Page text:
How the Exit Planning Advisor Contributes

What can advisors—specifically, Exit Planning Advisors—do to ensure that business owners are properly insured? We suggest that advisors recruit the appropriate professionals to deal with specific planning and execution recommendations. For example, an Advisor Team with a top-notch casualty firm can review the specific business risks to both the owner and business, and provide recommendations about how to approach those risks. The Exit Planning Advisor coordinates and facilitates the actions of all of these advisors.

Uninsurable Risks

Proper planning and action can help owners mitigate or avoid many uninsurable business risks. Examples of uninsurable risks include:

  • Operational: Events that arise from inadequate or failed internal processes, human or system error, or external events.
  • Reputation harm
  • Regulatory defense and penalties (although cybersecurity insurance is increasingly available for many events in this category)
  • Intellectual property (IP)

In this category, we’ve risks that may be insurable, but the high cost and limited scope of doing so may make insuring against them impractical for many businesses.

Under the category of IP, there are four types of protection. Three of these protections (patents, trademarks, and copyrights) require owners to submit the appropriate filings and registrations to achieve them. The main challenge is to determine whether that owner has protectable ideas or creations. Many businesses do, and securing a timely trademark can protect those ideas or creations.

The fourth type of IP is trade secrets. These include customer lists, pricing policies, and processes or systems developed by the company. We strongly encourage advisors to ask owners about any information, processes, or tools they use that give their companies an advantage in the marketplace. Once identified, advisors should ask how each process or system is protected. If there is no protection in place, advisors must suggest that owners meet with an intellectual property attorney. Generally, businesses restrict access to confidential information and use nondisclosure agreements, post-employment restrictive covenants, and other security practices to maintain trade secrets.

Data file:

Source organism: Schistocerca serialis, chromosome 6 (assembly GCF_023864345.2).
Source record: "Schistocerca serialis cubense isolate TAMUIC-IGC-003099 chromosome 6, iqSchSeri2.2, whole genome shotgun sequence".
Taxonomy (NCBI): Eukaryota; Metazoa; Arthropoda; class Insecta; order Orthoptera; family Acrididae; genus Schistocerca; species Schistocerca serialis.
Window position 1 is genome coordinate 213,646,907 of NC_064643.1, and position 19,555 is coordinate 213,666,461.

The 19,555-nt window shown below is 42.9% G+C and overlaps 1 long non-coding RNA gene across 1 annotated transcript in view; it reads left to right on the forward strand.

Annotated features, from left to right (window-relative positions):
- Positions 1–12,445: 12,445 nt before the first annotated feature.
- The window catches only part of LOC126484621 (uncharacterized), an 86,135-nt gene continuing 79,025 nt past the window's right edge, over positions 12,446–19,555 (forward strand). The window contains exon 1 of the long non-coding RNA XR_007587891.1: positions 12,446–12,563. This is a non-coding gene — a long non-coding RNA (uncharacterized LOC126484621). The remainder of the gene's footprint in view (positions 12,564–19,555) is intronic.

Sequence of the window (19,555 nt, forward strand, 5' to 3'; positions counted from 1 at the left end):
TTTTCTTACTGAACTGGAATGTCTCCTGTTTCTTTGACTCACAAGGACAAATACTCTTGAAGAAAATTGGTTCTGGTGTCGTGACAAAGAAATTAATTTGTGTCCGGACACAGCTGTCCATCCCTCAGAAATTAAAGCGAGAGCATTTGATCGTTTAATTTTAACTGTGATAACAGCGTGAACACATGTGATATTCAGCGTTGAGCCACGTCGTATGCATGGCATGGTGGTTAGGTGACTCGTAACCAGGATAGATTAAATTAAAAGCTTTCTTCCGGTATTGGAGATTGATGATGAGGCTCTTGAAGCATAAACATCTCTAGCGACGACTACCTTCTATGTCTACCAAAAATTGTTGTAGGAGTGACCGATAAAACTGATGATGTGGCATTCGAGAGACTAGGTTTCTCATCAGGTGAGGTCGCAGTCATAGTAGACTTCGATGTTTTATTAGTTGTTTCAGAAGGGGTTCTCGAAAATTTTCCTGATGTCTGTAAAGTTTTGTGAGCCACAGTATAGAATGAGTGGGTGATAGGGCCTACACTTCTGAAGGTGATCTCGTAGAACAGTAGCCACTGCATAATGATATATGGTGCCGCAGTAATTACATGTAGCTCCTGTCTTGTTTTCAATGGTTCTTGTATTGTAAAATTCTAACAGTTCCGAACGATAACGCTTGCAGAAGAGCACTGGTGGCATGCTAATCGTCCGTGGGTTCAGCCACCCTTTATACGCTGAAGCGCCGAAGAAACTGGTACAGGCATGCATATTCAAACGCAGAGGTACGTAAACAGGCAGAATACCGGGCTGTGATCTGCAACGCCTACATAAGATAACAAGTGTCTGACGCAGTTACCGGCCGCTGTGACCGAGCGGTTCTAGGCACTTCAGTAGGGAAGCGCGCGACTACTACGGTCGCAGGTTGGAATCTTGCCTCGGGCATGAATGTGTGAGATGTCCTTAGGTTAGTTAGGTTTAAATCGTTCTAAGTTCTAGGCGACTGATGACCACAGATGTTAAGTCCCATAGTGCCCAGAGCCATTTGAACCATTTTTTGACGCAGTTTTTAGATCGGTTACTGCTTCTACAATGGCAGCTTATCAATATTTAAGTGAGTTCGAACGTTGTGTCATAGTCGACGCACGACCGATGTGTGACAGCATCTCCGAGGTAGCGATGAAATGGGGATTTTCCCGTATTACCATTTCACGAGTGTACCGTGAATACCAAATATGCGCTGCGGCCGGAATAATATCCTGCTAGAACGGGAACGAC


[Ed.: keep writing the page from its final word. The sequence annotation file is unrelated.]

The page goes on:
How the Exit Planning Advisor Contributes

Exit Planning Advisors help owners mitigate and prevent uninsurable risks in three ways.

  1. They make business owners aware of the threat that uninsurable risks pose to the business and the owner’s Exit Plans.
  2. They suggest that owners develop proper internal business practices, often with the assistance of another professional advisor, such as a risk management consultant. This review usually encompasses internal processes such as contract review, employment processes, and branding protection.
  3. They bring in appropriate expert advisors, such as business attorneys to review the legality of a company’s transactions with customers, employees and governing authorities (e.g., the IRS); and the company’s CPA to ensure that the proper financial controls are in place. In short, Exit Planning Advisors initiate a mini-due-diligence project.

Takeaways

  • An advisor’s suggestion to review business risks—and the consequences of inaction—can be the difference between an owner’s successful exit and no exit at all.
  • Advisors should recruit an experienced property and casualty firm to review their clients’ existing business insurance and ensure proper coverage: the right amount of coverage for the right risks.
  • Advisors should ask a business attorney, CPA, and risk management consultant to conduct informal due diligence on a client’s company to uncover potential liabilities and minimize uninsurable risks.
  • Advisors must quantify how an owner or key employee’s death or incapacitation affects the company. For example, advisors should show owners how a death or injury can create a shortfall in managing the company or disrupt the financial strength of the enterprise.

Like our content? Make sure you follow us on LinkedIn, Twitter, and Facebook for more tips and ideas!



 Tags: , ,

Are you ready to help your clients manage business risk?

Have a question before getting started? Schedule a meeting with BEI or Contact Us

Schedule a Meeting to Discuss Exit Planning Solutions